This book was not specificallyabout the isolation of peoplewith disabilities, but I wanted totell a quick story about bowling.Because if we can’t bowltogether, why would we besuccessful working together?
“Assumed Norms” (continued)I think one of the responsibilities we have to own up to is that the general population is goingto take cues from us (“the professionals”) when it comes to their attitudes about people withdisabilities. If what they see is that the organizations and people who are supposed to be theexperts are focused on keeping people with disabilities separate from other citizens, then thatwill become their assumed norm – that they should do the same!This young man I’ve known for quite a long time happens to be an excellent bowler and hewanted to join a bowling league. Not a special needs bowling league. Just a bowling league.So one of our Community Connector staff supports him to research the various leagues, hemakes sure the timing works, he saves his money, and he goes to registration night. The ladyat the registration table takes some cues from the way Johnny talks, figures out he has somesort of a disability, and with a really nice smile that could only come from a true belief inhelpfulness, she explains that special needs bowling registration is on Thursday night.As Johnny struggles to explain that he wants Tuesday night bowling, the woman looks likeshe’s about to have a complete nervous breakdown, and our staff member is forced tointervene. Registration lady ends up in complete distress, and now has no idea what is theright thing to do. Were we able to find Johnny a non-special bowling league where he waswelcomed? Yes. So that’s progress, at least it is possible. But where did registration ladydevelop that particular world view? Was she born believing that a person with an intellectualdisability should not bowl with other citizens? I don’t think so. I think she was taught. And Ithink the people and organizations who are paid to support people with intellectualdisabilities are mostly to blame.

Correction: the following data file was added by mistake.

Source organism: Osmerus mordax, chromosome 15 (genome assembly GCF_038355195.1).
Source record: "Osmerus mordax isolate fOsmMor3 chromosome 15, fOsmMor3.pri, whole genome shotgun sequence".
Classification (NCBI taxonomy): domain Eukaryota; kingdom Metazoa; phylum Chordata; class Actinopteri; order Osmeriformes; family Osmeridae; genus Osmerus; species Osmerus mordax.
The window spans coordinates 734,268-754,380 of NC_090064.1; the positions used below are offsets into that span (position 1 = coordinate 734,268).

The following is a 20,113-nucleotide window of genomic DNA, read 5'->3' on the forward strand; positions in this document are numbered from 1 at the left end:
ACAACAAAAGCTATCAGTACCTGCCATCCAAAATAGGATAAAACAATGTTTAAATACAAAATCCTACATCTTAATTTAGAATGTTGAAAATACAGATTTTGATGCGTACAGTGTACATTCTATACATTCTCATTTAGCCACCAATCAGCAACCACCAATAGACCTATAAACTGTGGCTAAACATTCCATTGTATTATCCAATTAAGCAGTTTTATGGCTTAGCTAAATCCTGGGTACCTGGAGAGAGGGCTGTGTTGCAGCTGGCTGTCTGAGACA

“How to do integrated employment?”1) Believe 2) Learn 3) Coalition of the willing
Listen, I carry a lot of guilt about my own lack of belief in people that limited theiremployment potential. I think I am getting close to eradicating that negative tendency, butfrom time to time, I will have a thought like “there’s no way Jimmy is ever going to get ajob.” But nowadays right after I have that thought, I can quickly flip it to something like“there’s no way in a city of thousands of employers that the right job and the rightworkplace is not out there.”Finding it in a timely fashion may not always be possible. But it’s better to try.Network with others who share your belief. One of the best deals ever is connecting withan agency in a different region who has had success with an employer that is also set up inyour region. The dude with the hamburger is Ion Aimers, he was the founder of the burgerbistros like the one where Melissa works. When one of his franchise owners left Ottawa tostart up some franchises in Kingston, which is about 2 hours from Ottawa, she asked us tofind a local agency in Kingston who could help her hire people with intellectual disabilities.This is how we change the world. It starts with coalitions of the willing.
“Agencies trying to create and sustain person-centred services based in the community are spectacularly more successful at it than those agencies who believe it is impossible and refuse to try.”(Modified quote from Dr. Michael Kendrick) 29
We cannot claim to have person-centred services forpeople with intellectual disabilities if we aren’t actuallytreating them like persons. When we separate andsegregate and limit life for people with intellectualdisabilities we are not offering them the same access tothe community as other citizens. It’s really that simple. Itdoesn’t mean we pretend something like integratedemployment is easy. It means we make the collectivedecision that it is the right thing to do, and we go after it,measuring and reporting on our progress.